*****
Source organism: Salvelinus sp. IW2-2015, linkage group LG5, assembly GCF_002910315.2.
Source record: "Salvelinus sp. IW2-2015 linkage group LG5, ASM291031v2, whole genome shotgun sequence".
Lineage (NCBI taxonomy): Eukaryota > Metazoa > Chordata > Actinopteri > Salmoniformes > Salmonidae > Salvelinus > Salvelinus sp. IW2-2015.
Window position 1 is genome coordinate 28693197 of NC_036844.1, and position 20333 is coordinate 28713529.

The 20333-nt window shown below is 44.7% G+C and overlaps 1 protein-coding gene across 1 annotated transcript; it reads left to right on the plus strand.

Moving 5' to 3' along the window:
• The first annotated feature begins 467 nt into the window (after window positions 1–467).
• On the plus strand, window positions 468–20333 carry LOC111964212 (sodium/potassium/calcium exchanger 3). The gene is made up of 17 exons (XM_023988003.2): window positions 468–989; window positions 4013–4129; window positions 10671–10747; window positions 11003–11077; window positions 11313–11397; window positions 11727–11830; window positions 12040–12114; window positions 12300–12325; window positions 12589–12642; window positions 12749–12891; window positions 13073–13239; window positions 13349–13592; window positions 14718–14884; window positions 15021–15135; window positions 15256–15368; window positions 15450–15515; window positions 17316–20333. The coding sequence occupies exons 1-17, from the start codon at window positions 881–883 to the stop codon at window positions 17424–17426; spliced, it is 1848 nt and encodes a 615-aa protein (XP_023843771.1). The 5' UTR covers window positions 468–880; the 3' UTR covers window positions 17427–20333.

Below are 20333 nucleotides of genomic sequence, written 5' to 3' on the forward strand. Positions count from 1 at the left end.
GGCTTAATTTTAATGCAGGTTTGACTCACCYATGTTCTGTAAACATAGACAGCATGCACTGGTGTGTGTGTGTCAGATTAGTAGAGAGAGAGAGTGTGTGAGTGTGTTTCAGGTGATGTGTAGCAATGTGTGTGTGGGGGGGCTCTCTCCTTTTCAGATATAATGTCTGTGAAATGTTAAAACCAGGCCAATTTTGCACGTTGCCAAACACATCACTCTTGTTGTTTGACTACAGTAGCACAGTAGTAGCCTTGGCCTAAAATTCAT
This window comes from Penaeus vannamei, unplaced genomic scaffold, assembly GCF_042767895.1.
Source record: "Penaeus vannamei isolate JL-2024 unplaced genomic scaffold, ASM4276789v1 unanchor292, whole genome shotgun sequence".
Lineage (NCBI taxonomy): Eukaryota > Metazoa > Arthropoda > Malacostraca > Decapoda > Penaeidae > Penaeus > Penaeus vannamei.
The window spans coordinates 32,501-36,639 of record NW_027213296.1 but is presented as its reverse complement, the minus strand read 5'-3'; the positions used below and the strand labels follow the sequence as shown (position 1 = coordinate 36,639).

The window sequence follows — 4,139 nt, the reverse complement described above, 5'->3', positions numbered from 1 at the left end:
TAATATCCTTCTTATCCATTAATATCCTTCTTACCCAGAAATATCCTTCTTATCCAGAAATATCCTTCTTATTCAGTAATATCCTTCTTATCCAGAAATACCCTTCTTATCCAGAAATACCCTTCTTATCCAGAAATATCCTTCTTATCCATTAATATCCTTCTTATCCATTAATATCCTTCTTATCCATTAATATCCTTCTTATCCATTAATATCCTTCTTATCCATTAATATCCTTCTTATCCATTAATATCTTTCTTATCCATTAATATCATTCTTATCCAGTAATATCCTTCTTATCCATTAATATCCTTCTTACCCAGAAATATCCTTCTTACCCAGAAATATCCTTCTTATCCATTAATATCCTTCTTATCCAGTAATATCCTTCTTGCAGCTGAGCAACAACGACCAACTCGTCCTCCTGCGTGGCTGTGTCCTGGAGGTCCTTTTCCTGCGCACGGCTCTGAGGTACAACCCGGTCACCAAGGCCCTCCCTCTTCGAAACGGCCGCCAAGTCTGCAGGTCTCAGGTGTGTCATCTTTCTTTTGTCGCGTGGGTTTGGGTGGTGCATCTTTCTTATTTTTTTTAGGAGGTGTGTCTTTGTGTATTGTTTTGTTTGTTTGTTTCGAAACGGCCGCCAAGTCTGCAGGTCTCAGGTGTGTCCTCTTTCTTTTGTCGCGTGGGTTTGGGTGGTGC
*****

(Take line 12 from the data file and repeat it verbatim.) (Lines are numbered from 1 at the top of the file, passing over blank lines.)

Source record: "Penaeus vannamei isolate JL-2024 unplaced genomic scaffold, ASM4276789v1 unanchor292, whole genome shotgun sequence".